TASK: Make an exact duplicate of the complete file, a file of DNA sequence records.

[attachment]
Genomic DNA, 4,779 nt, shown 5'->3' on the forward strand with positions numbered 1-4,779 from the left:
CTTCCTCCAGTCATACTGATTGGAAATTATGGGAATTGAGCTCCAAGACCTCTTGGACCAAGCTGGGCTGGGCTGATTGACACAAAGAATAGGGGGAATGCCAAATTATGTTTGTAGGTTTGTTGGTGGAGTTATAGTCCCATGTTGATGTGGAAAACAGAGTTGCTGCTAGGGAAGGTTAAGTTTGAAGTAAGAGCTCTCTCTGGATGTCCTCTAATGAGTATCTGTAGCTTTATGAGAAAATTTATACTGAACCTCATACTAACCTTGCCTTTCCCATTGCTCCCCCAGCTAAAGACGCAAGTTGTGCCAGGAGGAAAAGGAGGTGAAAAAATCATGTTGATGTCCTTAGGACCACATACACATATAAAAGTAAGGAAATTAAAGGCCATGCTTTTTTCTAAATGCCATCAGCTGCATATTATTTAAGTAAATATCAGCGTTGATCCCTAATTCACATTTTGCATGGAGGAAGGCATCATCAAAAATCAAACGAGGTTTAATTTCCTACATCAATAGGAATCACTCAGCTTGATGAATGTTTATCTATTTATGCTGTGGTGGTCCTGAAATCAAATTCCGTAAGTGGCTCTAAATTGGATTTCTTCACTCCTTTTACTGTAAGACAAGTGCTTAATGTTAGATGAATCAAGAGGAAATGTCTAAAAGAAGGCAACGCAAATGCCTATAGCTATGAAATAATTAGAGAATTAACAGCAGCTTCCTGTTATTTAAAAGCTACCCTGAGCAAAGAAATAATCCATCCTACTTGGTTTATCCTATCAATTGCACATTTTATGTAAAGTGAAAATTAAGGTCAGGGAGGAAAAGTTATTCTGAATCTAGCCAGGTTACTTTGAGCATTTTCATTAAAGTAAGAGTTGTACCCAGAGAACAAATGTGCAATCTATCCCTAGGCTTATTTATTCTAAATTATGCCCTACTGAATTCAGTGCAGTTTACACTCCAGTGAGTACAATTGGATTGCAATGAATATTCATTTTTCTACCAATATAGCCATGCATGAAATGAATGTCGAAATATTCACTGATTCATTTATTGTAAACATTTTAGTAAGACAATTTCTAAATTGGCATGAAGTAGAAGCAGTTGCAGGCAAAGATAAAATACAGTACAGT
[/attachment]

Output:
Genomic DNA, 4,779 nt, shown 5'->3' on the forward strand with positions numbered 1-4,779 from the left:
CTTCCTCCAGTCATACTGATTGGAAATTATGGGAATTGAGCTCCAAGACCTCTTGGACCAAGCTGGGCTGGGCTGATTGACACAAAGAATAGGGGGAATGCCAAATTATGTTTGTAGGTTTGTTGGTGGAGTTATAGTCCCATGTTGATGTGGAAAACAGAGTTGCTGCTAGGGAAGGTTAAGTTTGAAGTAAGAGCTCTCTCTGGATGTCCTCTAATGAGTATCTGTAGCTTTATGAGAAAATTTATACTGAACCTCATACTAACCTTGCCTTTCCCATTGCTCCCCCAGCTAAAGACGCAAGTTGTGCCAGGAGGAAAAGGAGGTGAAAAAATCATGTTGATGTCCTTAGGACCACATACACATATAAAAGTAAGGAAATTAAAGGCCATGCTTTTTTCTAAATGCCATCAGCTGCATATTATTTAAGTAAATATCAGCGTTGATCCCTAATTCACATTTTGCATGGAGGAAGGCATCATCAAAAATCAAACGAGGTTTAATTTCCTACATCAATAGGAATCACTCAGCTTGATGAATGTTTATCTATTTATGCTGTGGTGGTCCTGAAATCAAATTCCGTAAGTGGCTCTAAATTGGATTTCTTCACTCCTTTTACTGTAAGACAAGTGCTTAATGTTAGATGAATCAAGAGGAAATGTCTAAAAGAAGGCAACGCAAATGCCTATAGCTATGAAATAATTAGAGAATTAACAGCAGCTTCCTGTTATTTAAAAGCTACCCTGAGCAAAGAAATAATCCATCCTACTTGGTTTATCCTATCAATTGCACATTTTATGTAAAGTGAAAATTAAGGTCAGGGAGGAAAAGTTATTCTGAATCTAGCCAGGTTACTTTGAGCATTTTCATTAAAGTAAGAGTTGTACCCAGAGAACAAATGTGCAATCTATCCCTAGGCTTATTTATTCTAAATTATGCCCTACTGAATTCAGTGCAGTTTACACTCCAGTGAGTACAATTGGATTGCAATGAATATTCATTTTTCTACCAATATAGCCATGCATGAAATGAATGTCGAAATATTCACTGATTCATTTATTGTAAACATTTTAGTAAGACAATTTCTAAATTGGCATGAAGTAGAAGCAGTTGCAGGCAAAGATAAAATACAGTACAGT